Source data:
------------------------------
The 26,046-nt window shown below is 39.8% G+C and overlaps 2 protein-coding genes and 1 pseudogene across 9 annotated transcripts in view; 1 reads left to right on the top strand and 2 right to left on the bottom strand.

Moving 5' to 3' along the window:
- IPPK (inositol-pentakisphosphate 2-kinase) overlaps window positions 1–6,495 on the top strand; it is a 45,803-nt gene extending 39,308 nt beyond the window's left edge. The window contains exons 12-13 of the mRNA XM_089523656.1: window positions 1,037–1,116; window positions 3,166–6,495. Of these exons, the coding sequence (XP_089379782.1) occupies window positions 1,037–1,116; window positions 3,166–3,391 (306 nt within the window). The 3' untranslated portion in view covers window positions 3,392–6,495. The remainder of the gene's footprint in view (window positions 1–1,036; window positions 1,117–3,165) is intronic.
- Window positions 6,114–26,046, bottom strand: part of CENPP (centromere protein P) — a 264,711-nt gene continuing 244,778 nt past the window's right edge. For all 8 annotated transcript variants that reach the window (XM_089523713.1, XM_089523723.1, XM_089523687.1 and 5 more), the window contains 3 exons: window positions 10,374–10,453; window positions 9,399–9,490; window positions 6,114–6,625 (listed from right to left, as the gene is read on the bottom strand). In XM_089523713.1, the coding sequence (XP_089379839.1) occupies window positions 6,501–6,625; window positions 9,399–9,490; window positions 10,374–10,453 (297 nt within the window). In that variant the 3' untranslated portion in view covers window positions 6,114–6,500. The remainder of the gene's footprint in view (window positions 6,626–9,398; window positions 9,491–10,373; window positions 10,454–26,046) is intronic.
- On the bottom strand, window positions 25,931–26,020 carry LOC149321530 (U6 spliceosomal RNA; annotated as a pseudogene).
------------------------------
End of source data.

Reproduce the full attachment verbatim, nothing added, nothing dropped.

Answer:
The 26,046-nt window shown below is 39.8% G+C and overlaps 2 protein-coding genes and 1 pseudogene across 9 annotated transcripts in view; 1 reads left to right on the top strand and 2 right to left on the bottom strand.

Moving 5' to 3' along the window:
- IPPK (inositol-pentakisphosphate 2-kinase) overlaps window positions 1–6,495 on the top strand; it is a 45,803-nt gene extending 39,308 nt beyond the window's left edge. The window contains exons 12-13 of the mRNA XM_089523656.1: window positions 1,037–1,116; window positions 3,166–6,495. Of these exons, the coding sequence (XP_089379782.1) occupies window positions 1,037–1,116; window positions 3,166–3,391 (306 nt within the window). The 3' untranslated portion in view covers window positions 3,392–6,495. The remainder of the gene's footprint in view (window positions 1–1,036; window positions 1,117–3,165) is intronic.
- Window positions 6,114–26,046, bottom strand: part of CENPP (centromere protein P) — a 264,711-nt gene continuing 244,778 nt past the window's right edge. For all 8 annotated transcript variants that reach the window (XM_089523713.1, XM_089523723.1, XM_089523687.1 and 5 more), the window contains 3 exons: window positions 10,374–10,453; window positions 9,399–9,490; window positions 6,114–6,625 (listed from right to left, as the gene is read on the bottom strand). In XM_089523713.1, the coding sequence (XP_089379839.1) occupies window positions 6,501–6,625; window positions 9,399–9,490; window positions 10,374–10,453 (297 nt within the window). In that variant the 3' untranslated portion in view covers window positions 6,114–6,500. The remainder of the gene's footprint in view (window positions 6,626–9,398; window positions 9,491–10,373; window positions 10,454–26,046) is intronic.
- On the bottom strand, window positions 25,931–26,020 carry LOC149321530 (U6 spliceosomal RNA; annotated as a pseudogene).